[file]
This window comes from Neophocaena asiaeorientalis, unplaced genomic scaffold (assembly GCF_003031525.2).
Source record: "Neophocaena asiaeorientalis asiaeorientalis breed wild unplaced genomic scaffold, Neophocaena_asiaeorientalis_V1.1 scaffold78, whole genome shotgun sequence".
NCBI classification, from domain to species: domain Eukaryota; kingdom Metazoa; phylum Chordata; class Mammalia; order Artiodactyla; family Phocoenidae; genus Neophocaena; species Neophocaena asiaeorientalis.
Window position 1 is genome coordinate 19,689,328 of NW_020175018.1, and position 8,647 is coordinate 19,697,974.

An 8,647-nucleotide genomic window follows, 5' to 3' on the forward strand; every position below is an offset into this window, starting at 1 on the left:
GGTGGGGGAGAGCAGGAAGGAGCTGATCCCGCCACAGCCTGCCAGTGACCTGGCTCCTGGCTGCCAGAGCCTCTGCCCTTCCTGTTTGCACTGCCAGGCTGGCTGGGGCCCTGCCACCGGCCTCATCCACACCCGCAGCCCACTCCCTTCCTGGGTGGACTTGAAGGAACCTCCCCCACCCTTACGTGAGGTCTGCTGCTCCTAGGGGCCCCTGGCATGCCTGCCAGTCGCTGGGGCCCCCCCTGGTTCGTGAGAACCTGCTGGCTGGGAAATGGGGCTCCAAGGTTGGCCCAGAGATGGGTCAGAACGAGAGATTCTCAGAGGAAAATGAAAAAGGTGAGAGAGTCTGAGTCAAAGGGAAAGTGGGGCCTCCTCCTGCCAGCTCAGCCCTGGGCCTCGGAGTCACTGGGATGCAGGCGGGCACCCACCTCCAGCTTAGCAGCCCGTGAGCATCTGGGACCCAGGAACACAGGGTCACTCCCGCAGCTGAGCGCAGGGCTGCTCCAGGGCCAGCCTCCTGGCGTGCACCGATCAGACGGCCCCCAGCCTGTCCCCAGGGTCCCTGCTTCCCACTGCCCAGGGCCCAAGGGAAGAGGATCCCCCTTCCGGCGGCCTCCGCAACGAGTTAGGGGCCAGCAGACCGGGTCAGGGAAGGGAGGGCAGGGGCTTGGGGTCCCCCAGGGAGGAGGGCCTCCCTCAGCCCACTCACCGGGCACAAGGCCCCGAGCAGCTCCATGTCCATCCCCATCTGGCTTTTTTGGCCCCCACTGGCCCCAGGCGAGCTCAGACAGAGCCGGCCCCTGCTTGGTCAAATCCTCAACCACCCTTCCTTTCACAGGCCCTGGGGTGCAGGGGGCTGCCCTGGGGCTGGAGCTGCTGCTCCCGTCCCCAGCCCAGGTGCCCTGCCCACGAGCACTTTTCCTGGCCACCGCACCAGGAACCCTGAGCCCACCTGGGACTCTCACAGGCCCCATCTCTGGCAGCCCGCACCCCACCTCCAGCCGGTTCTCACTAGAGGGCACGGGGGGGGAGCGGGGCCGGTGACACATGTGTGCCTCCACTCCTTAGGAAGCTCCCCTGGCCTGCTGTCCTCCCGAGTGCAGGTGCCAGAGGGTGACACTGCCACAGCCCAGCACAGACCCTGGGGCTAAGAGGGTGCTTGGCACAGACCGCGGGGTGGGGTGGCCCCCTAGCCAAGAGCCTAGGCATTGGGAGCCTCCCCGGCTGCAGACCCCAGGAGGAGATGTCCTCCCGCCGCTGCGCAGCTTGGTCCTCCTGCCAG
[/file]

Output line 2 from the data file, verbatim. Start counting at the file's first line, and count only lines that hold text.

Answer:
Source record: "Neophocaena asiaeorientalis asiaeorientalis breed wild unplaced genomic scaffold, Neophocaena_asiaeorientalis_V1.1 scaffold78, whole genome shotgun sequence".